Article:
Assume an economy with no government debt and a balanced
budget of $2,000 billion. Suppose the government plans a one-year program
to refurbish the highway system at a cost of $100 billion. The funds
could be acquired from the public either through additional taxes or borrowed
at interest from the public. Which of the two financing options is more
equitable, and why?
The Taxing Option
Assuming an effective income tax rate of 20%, $20 billion of
the funds will be acquired from the workers themselves by the tax on the income
they receive on the program. The simplest way for the government to
obtain the remaining $80 billion would be a one-time tax surcharge of 4% on
everyone’s income. We will ignore the
second order effects.
At the end of the
year the budget will be balanced with no government debt. A total of $100
billion of the public’s money will have been redistributed to those who did the
work. Because of the tax bite, their net income will be only $80 billion.
However the total monetary assets of the public remain unchanged since
tax revenues are balanced by government spending.
The Borrowing Option
In the borrowing option, again $20 billion will be obtained
from the income tax on those who did the work. The remaining $80 billion
must be acquired through the sale of government bonds, which we will assume pay
interest of 5% per year.
At the end of the year the government will have a debt of
$80 billion on which it must pay interest of $4 billion per year. To
maintain a balanced budget going forward, the government could roll over the
debt continuously and cover the interest payments with additional taxes.
The required increase would be 0.2% of the $2,000 billion per year paid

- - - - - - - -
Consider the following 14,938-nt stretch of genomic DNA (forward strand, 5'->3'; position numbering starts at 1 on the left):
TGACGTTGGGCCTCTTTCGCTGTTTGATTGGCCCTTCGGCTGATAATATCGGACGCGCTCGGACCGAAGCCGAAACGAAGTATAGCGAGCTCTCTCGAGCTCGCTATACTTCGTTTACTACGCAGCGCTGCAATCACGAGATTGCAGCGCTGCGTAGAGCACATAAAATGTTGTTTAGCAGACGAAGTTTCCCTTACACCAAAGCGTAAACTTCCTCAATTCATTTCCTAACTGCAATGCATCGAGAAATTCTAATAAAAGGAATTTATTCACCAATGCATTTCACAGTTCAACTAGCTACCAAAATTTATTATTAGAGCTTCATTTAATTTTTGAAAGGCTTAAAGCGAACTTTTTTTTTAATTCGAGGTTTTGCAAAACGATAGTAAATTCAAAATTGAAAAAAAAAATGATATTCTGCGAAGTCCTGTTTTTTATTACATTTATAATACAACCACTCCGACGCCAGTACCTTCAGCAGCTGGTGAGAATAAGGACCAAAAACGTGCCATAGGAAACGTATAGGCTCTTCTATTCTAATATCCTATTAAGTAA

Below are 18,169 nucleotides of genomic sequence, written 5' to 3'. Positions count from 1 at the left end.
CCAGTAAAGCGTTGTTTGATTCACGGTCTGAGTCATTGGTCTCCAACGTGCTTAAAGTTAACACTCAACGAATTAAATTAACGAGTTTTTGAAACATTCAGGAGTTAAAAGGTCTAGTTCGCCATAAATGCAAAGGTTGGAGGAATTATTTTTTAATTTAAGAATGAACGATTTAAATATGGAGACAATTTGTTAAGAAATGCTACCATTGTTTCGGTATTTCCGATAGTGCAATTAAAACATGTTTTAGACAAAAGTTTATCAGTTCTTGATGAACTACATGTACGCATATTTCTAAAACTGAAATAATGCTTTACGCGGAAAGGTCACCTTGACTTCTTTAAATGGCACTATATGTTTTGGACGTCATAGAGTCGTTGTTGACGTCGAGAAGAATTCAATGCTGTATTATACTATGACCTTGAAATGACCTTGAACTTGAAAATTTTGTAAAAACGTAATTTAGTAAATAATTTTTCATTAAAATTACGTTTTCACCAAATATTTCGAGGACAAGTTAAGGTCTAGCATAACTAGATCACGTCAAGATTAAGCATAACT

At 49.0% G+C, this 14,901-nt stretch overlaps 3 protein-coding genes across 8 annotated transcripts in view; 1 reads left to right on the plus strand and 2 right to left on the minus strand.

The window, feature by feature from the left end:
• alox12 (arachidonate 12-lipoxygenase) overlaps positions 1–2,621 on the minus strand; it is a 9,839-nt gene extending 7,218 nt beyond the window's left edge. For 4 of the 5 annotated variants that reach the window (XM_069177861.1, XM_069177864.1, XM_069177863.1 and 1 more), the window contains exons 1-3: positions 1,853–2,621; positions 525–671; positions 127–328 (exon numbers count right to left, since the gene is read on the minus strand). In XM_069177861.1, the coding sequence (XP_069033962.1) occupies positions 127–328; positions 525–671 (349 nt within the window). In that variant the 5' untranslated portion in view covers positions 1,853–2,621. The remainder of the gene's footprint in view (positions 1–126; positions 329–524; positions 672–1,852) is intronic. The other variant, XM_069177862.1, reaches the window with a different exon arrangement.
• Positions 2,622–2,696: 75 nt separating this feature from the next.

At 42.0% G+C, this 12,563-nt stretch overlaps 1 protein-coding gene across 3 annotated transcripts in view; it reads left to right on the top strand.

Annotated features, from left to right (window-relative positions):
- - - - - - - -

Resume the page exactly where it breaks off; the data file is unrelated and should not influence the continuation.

before the program was launched.
In both options the public as a whole, including the bond
buyers and those who do the work, ultimately pay for the work through increased
taxes. In the taxing option, the government extracts the
funds in proportion to each tax payer’s normal tax liabilities. In the
borrowing option the government obtains the funds on a voluntary basis,
according to the investment preferences of the public. Those who buy the
bonds gain no advantage since the others can use their funds to purchase other
investments of the same value.
In both options the government program causes a circulation
of the public’s money supply, which results in additional employment and
income. Neither option changes the monetary wealth of the public as a
whole. In effect the public acquires a refurbished highway system in
exchange for the work of a few, and remunerates those who do the work.
economically from the program in varying degrees depending on their use
of the highways and the taxes they pay. The program causes a
redistriibution of financial wealth, but that is true for any
government spending. While both options are equivalent in terms of
aggregate financial impact, the borrowing option has one potential
advantage. The benefits of the refurbished highway system will last
well beyond the current generation. To the extent that there are any
financial inequities across generations, it is fair that they should be
shared. For that reason, the borrowing option is likely to be more
equitable in this case.